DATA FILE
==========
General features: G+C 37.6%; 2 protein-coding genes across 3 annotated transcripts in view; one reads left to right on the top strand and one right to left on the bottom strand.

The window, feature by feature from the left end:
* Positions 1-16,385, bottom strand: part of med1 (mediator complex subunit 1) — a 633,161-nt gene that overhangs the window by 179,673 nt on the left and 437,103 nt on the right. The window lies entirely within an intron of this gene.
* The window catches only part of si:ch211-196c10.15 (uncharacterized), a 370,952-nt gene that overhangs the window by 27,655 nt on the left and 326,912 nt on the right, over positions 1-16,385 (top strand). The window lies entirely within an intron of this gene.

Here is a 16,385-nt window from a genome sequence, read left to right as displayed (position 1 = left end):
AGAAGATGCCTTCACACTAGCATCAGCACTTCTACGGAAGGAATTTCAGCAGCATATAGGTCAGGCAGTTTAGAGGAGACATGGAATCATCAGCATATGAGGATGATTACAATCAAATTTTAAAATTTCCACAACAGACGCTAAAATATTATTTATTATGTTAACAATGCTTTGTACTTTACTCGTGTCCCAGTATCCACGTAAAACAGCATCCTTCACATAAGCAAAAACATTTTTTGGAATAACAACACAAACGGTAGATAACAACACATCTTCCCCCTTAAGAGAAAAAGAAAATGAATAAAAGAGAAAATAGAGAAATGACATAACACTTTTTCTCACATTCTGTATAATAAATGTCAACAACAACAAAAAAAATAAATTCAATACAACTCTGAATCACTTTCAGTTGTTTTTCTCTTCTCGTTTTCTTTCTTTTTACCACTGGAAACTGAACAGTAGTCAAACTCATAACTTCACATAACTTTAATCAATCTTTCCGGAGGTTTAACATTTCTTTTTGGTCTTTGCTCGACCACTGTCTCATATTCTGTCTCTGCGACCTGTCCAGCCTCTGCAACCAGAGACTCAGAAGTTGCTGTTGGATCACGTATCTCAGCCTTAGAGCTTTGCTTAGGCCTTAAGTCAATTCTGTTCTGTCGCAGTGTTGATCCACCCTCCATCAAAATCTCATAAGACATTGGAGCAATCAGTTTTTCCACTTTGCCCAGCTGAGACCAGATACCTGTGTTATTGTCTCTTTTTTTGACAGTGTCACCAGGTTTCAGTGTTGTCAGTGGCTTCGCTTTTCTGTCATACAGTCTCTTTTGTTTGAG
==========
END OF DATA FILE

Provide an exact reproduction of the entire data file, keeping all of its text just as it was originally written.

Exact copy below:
General features: G+C 37.6%; 2 protein-coding genes across 3 annotated transcripts in view; one reads left to right on the top strand and one right to left on the bottom strand.

The window, feature by feature from the left end:
* Positions 1-16,385, bottom strand: part of med1 (mediator complex subunit 1) — a 633,161-nt gene that overhangs the window by 179,673 nt on the left and 437,103 nt on the right. The window lies entirely within an intron of this gene.
* The window catches only part of si:ch211-196c10.15 (uncharacterized), a 370,952-nt gene that overhangs the window by 27,655 nt on the left and 326,912 nt on the right, over positions 1-16,385 (top strand). The window lies entirely within an intron of this gene.

Here is a 16,385-nt window from a genome sequence, read left to right as displayed (position 1 = left end):
AGAAGATGCCTTCACACTAGCATCAGCACTTCTACGGAAGGAATTTCAGCAGCATATAGGTCAGGCAGTTTAGAGGAGACATGGAATCATCAGCATATGAGGATGATTACAATCAAATTTTAAAATTTCCACAACAGACGCTAAAATATTATTTATTATGTTAACAATGCTTTGTACTTTACTCGTGTCCCAGTATCCACGTAAAACAGCATCCTTCACATAAGCAAAAACATTTTTTGGAATAACAACACAAACGGTAGATAACAACACATCTTCCCCCTTAAGAGAAAAAGAAAATGAATAAAAGAGAAAATAGAGAAATGACATAACACTTTTTCTCACATTCTGTATAATAAATGTCAACAACAACAAAAAAAATAAATTCAATACAACTCTGAATCACTTTCAGTTGTTTTTCTCTTCTCGTTTTCTTTCTTTTTACCACTGGAAACTGAACAGTAGTCAAACTCATAACTTCACATAACTTTAATCAATCTTTCCGGAGGTTTAACATTTCTTTTTGGTCTTTGCTCGACCACTGTCTCATATTCTGTCTCTGCGACCTGTCCAGCCTCTGCAACCAGAGACTCAGAAGTTGCTGTTGGATCACGTATCTCAGCCTTAGAGCTTTGCTTAGGCCTTAAGTCAATTCTGTTCTGTCGCAGTGTTGATCCACCCTCCATCAAAATCTCATAAGACATTGGAGCAATCAGTTTTTCCACTTTGCCCAGCTGAGACCAGATACCTGTGTTATTGTCTCTTTTTTTGACAGTGTCACCAGGTTTCAGTGTTGTCAGTGGCTTCGCTTTTCTGTCATACAGTCTCTTTTGTTTGAG